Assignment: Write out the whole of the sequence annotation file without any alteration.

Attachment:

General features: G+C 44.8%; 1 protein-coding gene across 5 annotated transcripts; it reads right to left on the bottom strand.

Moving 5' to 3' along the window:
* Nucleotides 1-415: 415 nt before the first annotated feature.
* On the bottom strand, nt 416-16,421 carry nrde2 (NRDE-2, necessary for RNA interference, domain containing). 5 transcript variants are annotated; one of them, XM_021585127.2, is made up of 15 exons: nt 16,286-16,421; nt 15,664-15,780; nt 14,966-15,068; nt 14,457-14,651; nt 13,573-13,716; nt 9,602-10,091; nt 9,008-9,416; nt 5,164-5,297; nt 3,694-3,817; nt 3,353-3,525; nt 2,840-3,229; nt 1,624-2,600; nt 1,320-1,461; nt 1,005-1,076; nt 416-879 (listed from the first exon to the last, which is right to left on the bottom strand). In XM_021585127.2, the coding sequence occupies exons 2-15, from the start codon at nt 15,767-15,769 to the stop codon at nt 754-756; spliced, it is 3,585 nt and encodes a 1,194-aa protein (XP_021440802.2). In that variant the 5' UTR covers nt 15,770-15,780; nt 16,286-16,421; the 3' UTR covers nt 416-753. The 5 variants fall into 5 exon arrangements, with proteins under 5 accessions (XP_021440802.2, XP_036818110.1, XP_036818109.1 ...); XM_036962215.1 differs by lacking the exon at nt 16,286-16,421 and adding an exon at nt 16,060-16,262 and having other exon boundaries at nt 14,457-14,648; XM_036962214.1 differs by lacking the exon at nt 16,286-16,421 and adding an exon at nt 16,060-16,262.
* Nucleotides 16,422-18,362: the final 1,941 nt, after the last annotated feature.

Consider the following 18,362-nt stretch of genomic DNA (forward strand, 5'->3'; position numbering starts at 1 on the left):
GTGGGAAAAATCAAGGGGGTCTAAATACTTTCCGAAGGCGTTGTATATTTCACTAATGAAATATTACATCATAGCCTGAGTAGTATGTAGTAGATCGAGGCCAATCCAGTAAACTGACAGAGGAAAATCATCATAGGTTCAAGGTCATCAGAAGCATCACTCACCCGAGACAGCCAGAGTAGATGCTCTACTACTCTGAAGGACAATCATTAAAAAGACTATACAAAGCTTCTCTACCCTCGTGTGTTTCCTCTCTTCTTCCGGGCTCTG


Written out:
General features: G+C 44.8%; 1 protein-coding gene across 5 annotated transcripts; it reads right to left on the bottom strand.

Moving 5' to 3' along the window:
* Nucleotides 1-415: 415 nt before the first annotated feature.
* On the bottom strand, nt 416-16,421 carry nrde2 (NRDE-2, necessary for RNA interference, domain containing). 5 transcript variants are annotated; one of them, XM_021585127.2, is made up of 15 exons: nt 16,286-16,421; nt 15,664-15,780; nt 14,966-15,068; nt 14,457-14,651; nt 13,573-13,716; nt 9,602-10,091; nt 9,008-9,416; nt 5,164-5,297; nt 3,694-3,817; nt 3,353-3,525; nt 2,840-3,229; nt 1,624-2,600; nt 1,320-1,461; nt 1,005-1,076; nt 416-879 (listed from the first exon to the last, which is right to left on the bottom strand). In XM_021585127.2, the coding sequence occupies exons 2-15, from the start codon at nt 15,767-15,769 to the stop codon at nt 754-756; spliced, it is 3,585 nt and encodes a 1,194-aa protein (XP_021440802.2). In that variant the 5' UTR covers nt 15,770-15,780; nt 16,286-16,421; the 3' UTR covers nt 416-753. The 5 variants fall into 5 exon arrangements, with proteins under 5 accessions (XP_021440802.2, XP_036818110.1, XP_036818109.1 ...); XM_036962215.1 differs by lacking the exon at nt 16,286-16,421 and adding an exon at nt 16,060-16,262 and having other exon boundaries at nt 14,457-14,648; XM_036962214.1 differs by lacking the exon at nt 16,286-16,421 and adding an exon at nt 16,060-16,262.
* Nucleotides 16,422-18,362: the final 1,941 nt, after the last annotated feature.

Consider the following 18,362-nt stretch of genomic DNA (forward strand, 5'->3'; position numbering starts at 1 on the left):
GTGGGAAAAATCAAGGGGGTCTAAATACTTTCCGAAGGCGTTGTATATTTCACTAATGAAATATTACATCATAGCCTGAGTAGTATGTAGTAGATCGAGGCCAATCCAGTAAACTGACAGAGGAAAATCATCATAGGTTCAAGGTCATCAGAAGCATCACTCACCCGAGACAGCCAGAGTAGATGCTCTACTACTCTGAAGGACAATCATTAAAAAGACTATACAAAGCTTCTCTACCCTCGTGTGTTTCCTCTCTTCTTCCGGGCTCTG